The Man in the High Castle Wikia

Berlin is the capital of the Greater Nazi Reich. After World War II, Adolf Hitler and Albert Speer were able to make their designs of Welthauptstadt Germania a reality. Berlin is the source of all orders to nazi provinces and puppet states and the resting place of the high command of the Third Reich.


The Volkshalle ("People's Hall"), also called Grosse Halle ("Great Hall") or Ruhmeshalle ("Hall of Glory"), is a huge domed monumental building in Berlin, planned and designed by Hitler's architect Albert Speer.

The dome of the Volkshalle was to rise from a massive granite podium 315 by 315 metres (1,033 ft × 1,033 ft) and 74 metres (243 ft) high, to a total inclusive height of 290 metres (950 ft). The diameter of the dome was 250 metres (820 ft). It would have been almost as tall as the Empire State Building in New York City at 1,454 feet (443.2 m) tall. Inside the Volkshalle, there is a massive apse, covered with gold mosaics and enclosing a giant silver statue of the symbol of Germany, depicted as an eagle beneath which is situated the Führer's tribunal. From the podium there, speakers would be able to address more than 150,000 people, seated in three tiers of seats enclosing a giant circular arena. It would have been located where the current Spreebogen Park, Swiss Embassy, German Chancellery, Paul-Lobe House, German Republic Plaza and the Bundestag Building are currently located. To the north of the Volkshalle was the Grosses Becken ("Large Pool") with water provided by the River Spree, similar to the Reflecting Pool in Washington D.C. in front of the Washington Memorial. The Nördbanhoff would have been at the north end of the Grosses Becken near the current Berlin Central Train Station. In the series, monorails can be seen running along the Charlottenburger Chaussee and the Prachtallee, and it is presumed that monorails connected the major train station terminals, the Tempelhof Airport and other major destinations within the city, like the Reichskanzlei ("Reich Chancellery") near Brandenburg Gate, the Berlin Olympic Stadium in the western half of the city north of Charlottenburger Chaussee, and Berlin Stadtbahn near Alexanderplatz ("Alexander Plaza") in the east.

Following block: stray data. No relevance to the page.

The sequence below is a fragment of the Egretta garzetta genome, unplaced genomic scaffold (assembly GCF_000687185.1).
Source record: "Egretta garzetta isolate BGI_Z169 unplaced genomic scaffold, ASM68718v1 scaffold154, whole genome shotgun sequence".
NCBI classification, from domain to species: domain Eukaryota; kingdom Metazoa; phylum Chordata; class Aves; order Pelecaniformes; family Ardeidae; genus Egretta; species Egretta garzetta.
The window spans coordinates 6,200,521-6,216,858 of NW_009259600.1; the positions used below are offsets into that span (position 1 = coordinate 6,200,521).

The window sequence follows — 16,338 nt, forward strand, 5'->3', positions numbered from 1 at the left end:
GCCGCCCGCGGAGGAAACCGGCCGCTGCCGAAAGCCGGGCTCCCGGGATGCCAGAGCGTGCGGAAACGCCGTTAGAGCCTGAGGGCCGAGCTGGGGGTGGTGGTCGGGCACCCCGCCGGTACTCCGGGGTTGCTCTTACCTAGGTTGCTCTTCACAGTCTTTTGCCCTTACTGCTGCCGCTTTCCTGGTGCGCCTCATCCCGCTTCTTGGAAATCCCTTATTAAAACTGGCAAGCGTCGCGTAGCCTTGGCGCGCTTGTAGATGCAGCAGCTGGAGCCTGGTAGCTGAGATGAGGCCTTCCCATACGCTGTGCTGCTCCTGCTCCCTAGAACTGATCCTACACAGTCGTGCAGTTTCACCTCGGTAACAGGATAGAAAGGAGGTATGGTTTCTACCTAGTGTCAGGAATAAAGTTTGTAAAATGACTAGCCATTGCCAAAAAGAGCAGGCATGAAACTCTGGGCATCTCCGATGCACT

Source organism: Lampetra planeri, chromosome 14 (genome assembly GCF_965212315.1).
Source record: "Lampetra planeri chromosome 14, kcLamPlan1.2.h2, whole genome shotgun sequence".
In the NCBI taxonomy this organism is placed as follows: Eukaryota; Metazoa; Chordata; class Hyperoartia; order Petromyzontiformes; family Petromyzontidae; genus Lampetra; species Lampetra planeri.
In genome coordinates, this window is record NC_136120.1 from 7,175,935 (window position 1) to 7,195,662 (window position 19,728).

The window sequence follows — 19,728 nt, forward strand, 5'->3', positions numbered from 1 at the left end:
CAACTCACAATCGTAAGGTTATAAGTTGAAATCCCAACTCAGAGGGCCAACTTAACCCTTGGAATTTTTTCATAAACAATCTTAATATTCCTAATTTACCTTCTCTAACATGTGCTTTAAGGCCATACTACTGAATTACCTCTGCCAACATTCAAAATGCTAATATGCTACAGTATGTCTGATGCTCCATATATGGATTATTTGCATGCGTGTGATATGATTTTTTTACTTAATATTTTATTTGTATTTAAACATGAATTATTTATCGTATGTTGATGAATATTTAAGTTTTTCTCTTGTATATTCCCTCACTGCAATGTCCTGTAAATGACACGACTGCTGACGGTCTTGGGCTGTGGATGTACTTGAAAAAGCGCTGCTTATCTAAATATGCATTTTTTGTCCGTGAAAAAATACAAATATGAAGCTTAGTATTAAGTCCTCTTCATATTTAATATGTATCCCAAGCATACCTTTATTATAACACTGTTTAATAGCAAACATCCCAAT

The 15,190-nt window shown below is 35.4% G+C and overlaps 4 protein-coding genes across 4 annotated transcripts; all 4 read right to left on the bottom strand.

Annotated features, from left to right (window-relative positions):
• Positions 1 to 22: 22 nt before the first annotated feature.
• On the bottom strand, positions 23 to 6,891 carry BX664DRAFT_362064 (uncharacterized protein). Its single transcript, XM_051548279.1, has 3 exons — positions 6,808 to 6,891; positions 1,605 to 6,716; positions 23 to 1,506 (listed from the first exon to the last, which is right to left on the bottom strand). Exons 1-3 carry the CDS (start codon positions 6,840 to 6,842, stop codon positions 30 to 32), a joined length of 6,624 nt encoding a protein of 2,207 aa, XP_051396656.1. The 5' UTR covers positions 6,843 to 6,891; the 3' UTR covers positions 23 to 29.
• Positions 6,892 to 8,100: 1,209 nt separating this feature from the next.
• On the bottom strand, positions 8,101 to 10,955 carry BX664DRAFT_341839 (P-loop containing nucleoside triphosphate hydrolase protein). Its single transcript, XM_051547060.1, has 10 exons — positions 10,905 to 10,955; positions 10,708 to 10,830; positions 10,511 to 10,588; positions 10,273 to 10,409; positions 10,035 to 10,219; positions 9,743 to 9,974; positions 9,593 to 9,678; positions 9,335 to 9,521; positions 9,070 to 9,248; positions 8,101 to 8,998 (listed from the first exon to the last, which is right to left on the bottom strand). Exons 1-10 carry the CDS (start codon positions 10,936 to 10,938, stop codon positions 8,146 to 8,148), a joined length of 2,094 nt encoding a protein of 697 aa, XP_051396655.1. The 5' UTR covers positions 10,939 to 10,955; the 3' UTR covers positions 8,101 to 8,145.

The Volkshalle was to be at the northern end of the Prachtallee ("Avenue of Splendours") which would have been built on the earlier proposed Siegesallee ("Victory Avenue") which was a north-south boulevard originally planned by German Emperor William II in 1895. The Triumpfbogen ("Arch of Triumph"), was to be a huge triumphal arch that was to be 117 meters (383 ft) high and 170 meters (557 ft) wide, or about three times as large as the Arc de Triomphe in Paris. The arch was to be constructed after the Second World War, and was to honor the Germans who fell during previous wars, located at the southern end of the Prachtallee near Tempelhof Airport near the current Kolonenstrasse-Dudenstrasse. The Prachtallee would have terminated at the proposed Südbahnhof near the current Berlin Südkreuz train station.

The Siegessäule ("Victory Column") was designed by Heinrich Strack, after 1864 to commemorate the Prussian victory in the Danish-Prussian War (1864). By the time it was inaugurated on 2 September 1873, Prussia had also defeated Austria and its German allies in the Austro-Prussian War (1866) and France in the Franco-Prussian War (1870–71). It was originally installed at the Königsplatz ("King's Square") where the current Platz der Republik is located but moved to its current location in 1939.

In the alternate reality of the show, the victory over the Allies in World War II (1939-1947) would have also been recognized, and Victory over America day, or VA Day would have been on 18 September 1947. The Victory Column is currently installed in a plaza on the Charlottenburger Chaussee, now called 17th of June Street, or Strasse des 17. Juni to commemorate the uprising of the East Berliner workers on 17 June 1953, when the Soviet Union Red Army and East German Volkspolizei shot protesting workers. This street stops at the Brandenburg Gate and then continues to proceed east, known as Unter den Linden ("Under the Linden Tree") Boulevard that extends towards the Stadtschloss ("Berlin Palace") and the Berliner Dom ("Berlin Cathedral") in the east.

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